One key factor could be the emergency authorization of the Johnson and Johnson vaccine, which only requires a single shot.
- Reuters Videos
Hyundai has launched the first in a planned family of electric vehicles.The new Ioniq 5 midsize crossover is the linchpin of the company’s long-term goal –to rank 3rd among the world’s electric vehicle makers by 2025.The Ioniq 5 will have a maximum driving range of about 298 miles,up 20% from the Kona EV - which previously had the longest range among Hyundai’s EV lineup.The company says the model is based on a new electric vehicle-only platformthat uses its own battery module technology and requires fewer components than Hyundai’s existing electric cars, enabling faster production at lower cost.It will offer two battery pack options - 58-kilowatt-hour (kWh) or 72.6 kWh. Hyundai said in a statement that the Ioniq 5 will be available in selected regions starting in the first half of 2021.The company is targeting sales of 100,000 units globally in 2022 across Europe, North America and South Korea.The automaker did not disclose the price of the new model, but Hyundai Motor Europe President Michael Cole said in Europe it would start at about $51,000 before government incentives.The launch of Ioniq 5 is part of Hyundai’s long-term goal to capture 10% of global EV sales by 2025.Together with its sister company Kia Corp, Hyundai aims to sell 1 million EVs in 2025 alone.Hyundai Motor President Chang Jae-hoon said, “We expect this year’s global EV demand will increase more than 30% versus last year.”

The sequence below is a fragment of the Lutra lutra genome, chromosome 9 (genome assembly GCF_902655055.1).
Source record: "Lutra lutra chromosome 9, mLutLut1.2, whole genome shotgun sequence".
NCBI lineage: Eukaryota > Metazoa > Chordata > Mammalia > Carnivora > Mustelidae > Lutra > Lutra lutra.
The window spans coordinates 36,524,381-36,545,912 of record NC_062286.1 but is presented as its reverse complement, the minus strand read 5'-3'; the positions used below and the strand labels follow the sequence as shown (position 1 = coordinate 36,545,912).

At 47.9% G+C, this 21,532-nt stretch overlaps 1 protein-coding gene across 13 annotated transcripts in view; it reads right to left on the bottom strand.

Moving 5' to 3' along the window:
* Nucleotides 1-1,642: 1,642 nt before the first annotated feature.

"I was in a state of just being numb. And as the days have passed, the numbness has left, and I'm really - it's very painful," Cooper-Jones said.
- USA TODAY
Senate Minority Leader Mitch McConnell will support Merrick Garland's nomination. He maintains a block of Garland for the high court wasn't personal.
- Business Insider
North Korea hacked Pfizer because it wants to sell bootleg COVID vaccines on the international black market, sources say
North Korea is well-practiced at drug smuggling and hacking, and needs as much foreign currency as it can get.
- The Week
The United States could be days away from getting a third COVID-19 vaccine. A Food and Drug Administration review has confirmed that Johnson & Johnson's COVID-19 vaccine, which only requires a single shot, is safe and effective, meaning it could be authorized for emergency approval "as soon as this weekend," The Washington Post reports. The FDA review showed the vaccine was 66 percent effective at preventing moderate to severe COVID-19 in a large clinical trial, though it was 85 percent effective at preventing severe illness. As Johnson & Johnson previously announced, the vaccine also "demonstrated complete protection against COVID-related hospitalization and death, 28 days post-vaccination." That, University of Rochester School of Medicine and Dentistry's Nancy M. Bennett told the Post, is "really what's important." The Johnson & Johnson vaccine comes with the key benefit of only requiring one dose, as opposed to two doses for both the Pfizer and Moderna vaccines that were previously authorized for emergency approval in the United States. Plus, the Johnson & Johnson vaccine can also be stored for three months in a refrigerator, rather than having to be kept frozen, The Associated Press notes. A committee is set to meet Friday to consider whether the FDA should authorize the Johnson & Johnson vaccine for emergency approval. The company says that should the FDA do so, it expects to begin shipping the vaccine immediately and "deliver enough single-doses by the end of March to enable the vaccination of more than 20 million Americans." More stories from theweek.comThe MyPillow guy might be Trump's ultimate chumpThe 'most encouraging' aspect of Johnson & Johnson's COVID-19 vaccine may be its effectiveness in South Africa, BrazilLate night hosts laugh at Rudy Giuliani literally running from his $1.3 billion lawsuit, tie in CPAC
- The Daily Beast
Oprah Winfrey’s Interview With Meghan Markle and Harry Will ‘Shine a Light on What They Have Been Through’